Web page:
Which is why his personality on gameday has been so surprising.

Pederson is a risk taker as a playcaller. Aggressive and fearless.

Whether it’s going for it on fourth down with the lead, going for two after a successful PAT or throwing deep in a situation that doesn’t necessarily call for it, Pederson has proven to be the proverbial riverboat gambler that Chip Kelly was expected to be but never became.

“My personality is probably a little more conservative by nature, I think,” Pederson said Monday. “You'd probably agree with that.”

Pederson got a laugh with that comment because his public persona is exactly the opposite of his gameday demeanor.

It only took one day before we all got a taste of Pederson’s fearlessness.

In the season opener against the Browns, with the Eagles clinging to a 15-10 lead and a rookie quarterback making his first NFL appearance and a 4th-and-4 at the Browns’ 40--yard-line, he kept the offense on the field.

Carson Wentz responded by connecting with Zach Ertz on a five-yard gain to move the chains, and one play later, the Eagles took command on Wentz’s 35-yard TD pass to Nelson Agholor.

Six weeks in, the Eagles are 5 for 5 on fourth down. Only the Falcons have converted more fourth downs in the NFL this year, and they’re 6 for 10.

In the win over the Bears, the Eagles were 3 for 3 on fourth down, their best fourth-down conversion day in nine years.

This is the first time in 14 years the Eagles have converted five or more fourth downs through six games.

According to Pro Football Reference, the Eagles are one of only seven teams in NFL history to attempt five or more fourth down plays through six games and still be at 100 percent. The Lions are also 5 for 5 this year.

Pederson said analytics are a big part of his decision-making process, but he also trusts his instincts.

“I think it's both,” Pederson said. “But I trust our guys and I trust our offensive line and I think it sends a great message to the rest of the team, to the defense and special teams, that, ‘Hey, if we can convert this and stay on the field,’ it sends a good message.

“And on the other side of that, if you do convert, (it’s about) the message you send to the other team and the fact that you're going to stay aggressive.”

The Eagles are 29th-best in the NFL on third down at just 34 percent. But they’re one of only three teams that’s at 100 percent on fourth down.

“It's kind of a crazy deal when you're not great on third down, but you can be 5 for 5 on fourth down and convert them,” Pederson said. “It's a weird deal. But credit to the guys for the execution.

“I'm going to continue to look at it. I don't ever want to be in a position that I'm going to jeopardize the team at the time (by being too aggressive). Looking at the five fourth-down decisions this year, I don’t think they put us in any harm at that time.”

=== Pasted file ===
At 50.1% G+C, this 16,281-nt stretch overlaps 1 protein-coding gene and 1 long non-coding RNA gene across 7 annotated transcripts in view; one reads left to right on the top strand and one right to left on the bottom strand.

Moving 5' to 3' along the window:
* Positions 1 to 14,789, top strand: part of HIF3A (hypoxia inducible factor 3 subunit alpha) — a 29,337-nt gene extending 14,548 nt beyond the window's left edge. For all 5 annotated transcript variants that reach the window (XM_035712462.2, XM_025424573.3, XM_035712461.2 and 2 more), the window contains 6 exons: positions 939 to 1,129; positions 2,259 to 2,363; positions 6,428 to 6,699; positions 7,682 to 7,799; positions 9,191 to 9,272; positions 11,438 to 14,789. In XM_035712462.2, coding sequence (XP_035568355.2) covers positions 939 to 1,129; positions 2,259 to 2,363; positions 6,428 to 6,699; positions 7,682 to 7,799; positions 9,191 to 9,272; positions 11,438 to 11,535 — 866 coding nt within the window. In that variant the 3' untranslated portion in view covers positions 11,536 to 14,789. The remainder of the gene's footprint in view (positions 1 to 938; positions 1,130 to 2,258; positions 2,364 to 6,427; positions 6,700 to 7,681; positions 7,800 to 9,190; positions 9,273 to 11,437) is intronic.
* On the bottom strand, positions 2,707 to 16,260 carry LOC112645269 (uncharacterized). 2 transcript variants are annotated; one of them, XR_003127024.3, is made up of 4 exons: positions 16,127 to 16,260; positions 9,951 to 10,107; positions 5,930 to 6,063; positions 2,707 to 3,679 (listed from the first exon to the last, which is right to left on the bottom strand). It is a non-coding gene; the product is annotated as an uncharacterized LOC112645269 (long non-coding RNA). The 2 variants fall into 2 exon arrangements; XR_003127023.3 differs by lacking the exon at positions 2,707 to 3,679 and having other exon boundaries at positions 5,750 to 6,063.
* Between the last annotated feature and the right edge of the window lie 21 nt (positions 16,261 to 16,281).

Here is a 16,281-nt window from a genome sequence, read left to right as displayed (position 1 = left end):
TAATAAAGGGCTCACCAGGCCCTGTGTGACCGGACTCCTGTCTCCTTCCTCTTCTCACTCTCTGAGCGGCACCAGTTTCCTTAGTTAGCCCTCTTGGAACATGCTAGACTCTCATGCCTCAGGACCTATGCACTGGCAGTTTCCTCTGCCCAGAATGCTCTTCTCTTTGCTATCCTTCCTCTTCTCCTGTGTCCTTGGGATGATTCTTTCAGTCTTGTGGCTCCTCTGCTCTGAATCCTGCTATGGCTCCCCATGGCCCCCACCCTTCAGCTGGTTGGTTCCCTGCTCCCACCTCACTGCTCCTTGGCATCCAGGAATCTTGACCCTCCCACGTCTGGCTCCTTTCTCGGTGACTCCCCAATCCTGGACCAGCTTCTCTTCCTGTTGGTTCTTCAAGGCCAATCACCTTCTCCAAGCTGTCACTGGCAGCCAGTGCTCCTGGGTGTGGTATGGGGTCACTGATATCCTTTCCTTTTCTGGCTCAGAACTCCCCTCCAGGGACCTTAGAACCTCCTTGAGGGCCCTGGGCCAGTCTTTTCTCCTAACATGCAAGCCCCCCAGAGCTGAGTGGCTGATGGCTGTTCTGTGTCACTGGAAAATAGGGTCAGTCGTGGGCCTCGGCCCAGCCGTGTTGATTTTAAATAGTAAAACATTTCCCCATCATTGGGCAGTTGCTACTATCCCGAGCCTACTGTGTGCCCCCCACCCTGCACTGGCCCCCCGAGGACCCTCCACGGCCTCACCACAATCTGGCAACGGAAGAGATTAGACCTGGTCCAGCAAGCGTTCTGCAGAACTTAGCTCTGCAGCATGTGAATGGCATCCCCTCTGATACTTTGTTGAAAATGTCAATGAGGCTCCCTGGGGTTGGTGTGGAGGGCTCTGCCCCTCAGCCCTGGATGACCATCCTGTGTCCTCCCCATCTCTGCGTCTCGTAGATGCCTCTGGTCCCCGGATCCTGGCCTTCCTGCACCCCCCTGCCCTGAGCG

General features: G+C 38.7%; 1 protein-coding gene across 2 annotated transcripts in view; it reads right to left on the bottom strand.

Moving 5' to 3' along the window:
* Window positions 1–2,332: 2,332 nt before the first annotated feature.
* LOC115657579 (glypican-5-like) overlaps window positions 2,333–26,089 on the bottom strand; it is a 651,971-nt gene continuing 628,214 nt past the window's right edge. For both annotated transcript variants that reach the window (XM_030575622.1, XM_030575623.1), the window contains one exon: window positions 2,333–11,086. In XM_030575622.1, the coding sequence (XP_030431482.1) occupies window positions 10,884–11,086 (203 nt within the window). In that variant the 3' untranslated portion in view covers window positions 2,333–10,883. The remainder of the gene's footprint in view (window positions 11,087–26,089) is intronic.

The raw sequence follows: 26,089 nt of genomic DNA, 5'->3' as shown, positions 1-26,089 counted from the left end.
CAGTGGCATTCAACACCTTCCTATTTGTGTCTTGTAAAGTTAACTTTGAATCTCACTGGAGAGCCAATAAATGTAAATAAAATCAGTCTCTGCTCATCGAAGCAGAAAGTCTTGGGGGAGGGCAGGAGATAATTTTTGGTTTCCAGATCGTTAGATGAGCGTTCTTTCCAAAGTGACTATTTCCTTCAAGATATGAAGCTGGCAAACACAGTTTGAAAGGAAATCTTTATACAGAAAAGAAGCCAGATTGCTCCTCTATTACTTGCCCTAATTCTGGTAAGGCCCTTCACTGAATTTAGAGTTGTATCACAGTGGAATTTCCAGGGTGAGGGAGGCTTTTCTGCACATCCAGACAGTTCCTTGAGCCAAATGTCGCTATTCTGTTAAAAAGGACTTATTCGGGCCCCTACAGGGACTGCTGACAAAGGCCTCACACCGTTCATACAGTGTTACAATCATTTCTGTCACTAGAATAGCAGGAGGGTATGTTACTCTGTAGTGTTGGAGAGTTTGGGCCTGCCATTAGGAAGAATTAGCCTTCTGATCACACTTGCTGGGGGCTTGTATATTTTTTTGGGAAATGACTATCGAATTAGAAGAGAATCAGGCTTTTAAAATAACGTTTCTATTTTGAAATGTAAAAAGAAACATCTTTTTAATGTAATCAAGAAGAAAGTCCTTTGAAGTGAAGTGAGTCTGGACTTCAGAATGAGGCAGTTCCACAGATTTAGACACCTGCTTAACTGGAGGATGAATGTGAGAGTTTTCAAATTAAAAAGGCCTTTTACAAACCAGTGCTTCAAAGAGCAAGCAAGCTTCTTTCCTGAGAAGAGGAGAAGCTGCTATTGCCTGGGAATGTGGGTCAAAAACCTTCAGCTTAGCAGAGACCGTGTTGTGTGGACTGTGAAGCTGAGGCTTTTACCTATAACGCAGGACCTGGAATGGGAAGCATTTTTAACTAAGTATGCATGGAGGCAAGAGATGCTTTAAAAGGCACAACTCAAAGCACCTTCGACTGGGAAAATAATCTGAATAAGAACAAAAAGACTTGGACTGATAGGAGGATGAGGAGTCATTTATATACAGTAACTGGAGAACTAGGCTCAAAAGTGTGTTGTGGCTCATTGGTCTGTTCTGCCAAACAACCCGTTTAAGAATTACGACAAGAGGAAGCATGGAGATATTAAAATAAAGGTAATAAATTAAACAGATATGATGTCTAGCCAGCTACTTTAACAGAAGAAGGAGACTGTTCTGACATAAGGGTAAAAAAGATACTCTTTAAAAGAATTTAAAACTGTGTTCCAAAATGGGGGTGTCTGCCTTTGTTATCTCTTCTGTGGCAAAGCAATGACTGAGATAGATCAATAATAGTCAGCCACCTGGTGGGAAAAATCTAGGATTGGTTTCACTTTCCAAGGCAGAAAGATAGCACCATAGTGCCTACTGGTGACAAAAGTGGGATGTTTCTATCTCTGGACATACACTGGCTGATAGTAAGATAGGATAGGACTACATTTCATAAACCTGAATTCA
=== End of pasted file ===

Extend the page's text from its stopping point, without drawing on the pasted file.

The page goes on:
Wentz is 3 for 3 for 21 yards on fourth down, with the four-yard completion to Ertz, a seven-yard first down to Jordan Matthews in the Bears game and a nine-yard to Dorial Green-Beckham, also in the win in Chicago.

He also rushed six yards for a first down on a 4th-and-2 Sunday in the win over the Vikings. The Eagles’ other fourth-down conversion this year was Ryan Mathews’ one-yard TD on a 4th-and-goal against Chicago.

Pederson said as an assistant coach under Andy Reid, he always found himself asking himself whether he would be conservative or aggressive in crucial situations.

We’re all learning the answer now.

“Yeah, you definitely put yourself in those situations, as a coordinator and a position coach,” he said. “Putting yourself in those spots, it's a lot easier when you're not making the decision obviously to go, ‘Oh, yeah, I would have not gone for it there or not gone for it there.’

“Now, being in this position, it's my tail on the line if we don't convert.”

6 months later, Cubs' Kyle Schwarber returns for World Series Game 1

6 months later, Cubs' Kyle Schwarber returns for World Series Game 1

CLEVELAND — Chicago Cubs slugger Kyle Schwarber's rehab finished just in time for the World Series.

Schwarber will bat fifth and be the designated hitter for the National League champions in Game 1 on Tuesday night against Cleveland's Corey Kluber. Schwarber hasn't played in the majors since tearing ligaments in his left knee on April 7 in a collision with teammate Dexter Fowler.

Dallas Cowboys orthopedic surgeon Dr. Daniel Cooper operated 12 days later to repair torn anterior cruciate and lateral collateral ligaments. He was expected to miss the rest of the season but was cleared to return on Oct. 17.

Schwarber played a pair of games in the Arizona Fall League, going 1 for 6 with a double and two walks, and flew to Cleveland on Monday.